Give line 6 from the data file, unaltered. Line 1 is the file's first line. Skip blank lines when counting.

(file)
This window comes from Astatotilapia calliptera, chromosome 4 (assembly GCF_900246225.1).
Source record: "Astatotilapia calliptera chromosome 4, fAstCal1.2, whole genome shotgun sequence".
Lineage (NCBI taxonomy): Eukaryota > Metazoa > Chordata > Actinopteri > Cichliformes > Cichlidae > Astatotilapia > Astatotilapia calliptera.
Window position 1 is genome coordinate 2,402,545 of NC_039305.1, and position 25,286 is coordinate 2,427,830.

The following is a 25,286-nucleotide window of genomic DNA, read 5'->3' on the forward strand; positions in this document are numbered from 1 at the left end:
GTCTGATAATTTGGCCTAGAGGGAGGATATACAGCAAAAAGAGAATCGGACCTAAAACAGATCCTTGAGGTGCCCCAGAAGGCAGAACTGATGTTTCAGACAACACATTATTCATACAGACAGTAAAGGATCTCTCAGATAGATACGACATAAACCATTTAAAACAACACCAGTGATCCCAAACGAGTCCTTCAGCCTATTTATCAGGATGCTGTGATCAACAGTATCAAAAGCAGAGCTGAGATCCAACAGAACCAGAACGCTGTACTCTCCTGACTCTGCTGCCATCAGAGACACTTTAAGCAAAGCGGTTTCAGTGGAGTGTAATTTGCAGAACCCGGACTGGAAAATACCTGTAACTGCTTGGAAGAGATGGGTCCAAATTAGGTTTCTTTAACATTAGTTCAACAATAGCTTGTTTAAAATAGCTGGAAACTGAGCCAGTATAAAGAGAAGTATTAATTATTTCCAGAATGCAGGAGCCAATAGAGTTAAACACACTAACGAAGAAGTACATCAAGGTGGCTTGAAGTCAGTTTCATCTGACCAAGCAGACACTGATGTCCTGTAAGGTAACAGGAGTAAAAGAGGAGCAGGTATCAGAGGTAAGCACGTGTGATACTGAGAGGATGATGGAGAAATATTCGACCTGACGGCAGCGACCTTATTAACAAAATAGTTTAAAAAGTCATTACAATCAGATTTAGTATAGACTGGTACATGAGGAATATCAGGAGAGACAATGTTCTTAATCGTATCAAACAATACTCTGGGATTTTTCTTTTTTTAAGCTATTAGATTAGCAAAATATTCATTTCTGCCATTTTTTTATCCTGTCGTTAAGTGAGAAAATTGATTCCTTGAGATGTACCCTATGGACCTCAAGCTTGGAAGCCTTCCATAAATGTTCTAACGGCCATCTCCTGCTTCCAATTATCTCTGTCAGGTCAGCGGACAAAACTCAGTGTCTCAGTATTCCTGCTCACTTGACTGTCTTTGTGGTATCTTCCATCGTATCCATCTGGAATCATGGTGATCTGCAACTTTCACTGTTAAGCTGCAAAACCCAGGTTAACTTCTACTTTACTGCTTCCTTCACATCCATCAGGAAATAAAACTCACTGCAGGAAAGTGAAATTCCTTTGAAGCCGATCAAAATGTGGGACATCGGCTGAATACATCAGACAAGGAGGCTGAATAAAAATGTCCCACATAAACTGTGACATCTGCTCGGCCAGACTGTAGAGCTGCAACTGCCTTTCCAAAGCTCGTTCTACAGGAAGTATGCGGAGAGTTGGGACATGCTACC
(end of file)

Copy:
GTCTGATAATTTGGCCTAGAGGGAGGATATACAGCAAAAAGAGAATCGGACCTAAAACAGATCCTTGAGGTGCCCCAGAAGGCAGAACTGATGTTTCAGACAACACATTATTCATACAGACAGTAAAGGATCTCTCAGATAGATACGACATAAACCATTTAAAACAACACCAGTGATCCCAAACGAGTCCTTCAGCCTATTTATCAGGATGCTGTGATCAACAGTATCAAAAGCAGAGCTGAGATCCAACAGAACCAGAACGCTGTACTCTCCTGACTCTGCTGCCATCAGAGACACTTTAAGCAAAGCGGTTTCAGTGGAGTGTAATTTGCAGAACCCGGACTGGAAAATACCTGTAACTGCTTGGAAGAGATGGGTCCAAATTAGGTTTCTTTAACATTAGTTCAACAATAGCTTGTTTAAAATAGCTGGAAACTGAGCCAGTATAAAGAGAAGTATTAATTATTTCCAGAATGCAGGAGCCAATAGAGTTAAACACACTAACGAAGAAGTACATCAAGGTGGCTTGAAGTCAGTTTCATCTGACCAAGCAGACACTGATGTCCTGTAAGGTAACAGGAGTAAAAGAGGAGCAGGTATCAGAGGTAAGCACGTGTGATACTGAGAGGATGATGGAGAAATATTCGACCTGACGGCAGCGACCTTATTAACAAAATAGTTTAAAAAGTCATTACAATCAGATTTAGTATAGACTGGTACATGAGGAATATCAGGAGAGACAATGTTCTTAATCGTATCAAACAATACTCTGGGATTTTTCTTTTTTTAAGCTATTAGATTAGCAAAATATTCATTTCTGCCATTTTTTTATCCTGTCGTTAAGTGAGAAAATTGATTCCTTGAGATGTACCCTATGGACCTCAAGCTTGGAAGCCTTCCATAAATGTTCTAACGGCCATCTCCTGCTTCCAATTATCTCTGTCAGGTCAGCGGACAAAACTCAGTGTCTCAGTATTCCTGCTCACTTGACTGTCTTTGTGGTATCTTCCATCGTATCCATCTGGAATCATGGTGATCTGCAACTTTCACTGTTAAGCTGCAAAACCCAGGTTAACTTCTACTTTACTGCTTCCTTCACATCCATCAGGAAATAAAACTCACTGCAGGAAAGTGAAATTCCTTTGAAGCCGATCAAAATGTGGGACATCGGCTGAATACATCAGACAAGGAGGCTGAATAAAAATGTCCCACATAAACTGTGACATCTGCTCGGCCAGACTGTAGAGCTGCAACTGCCTTTCCAAAGCTCGTTCTACAGGAAGTATGCGGAGAGTTGGGACATGCTACC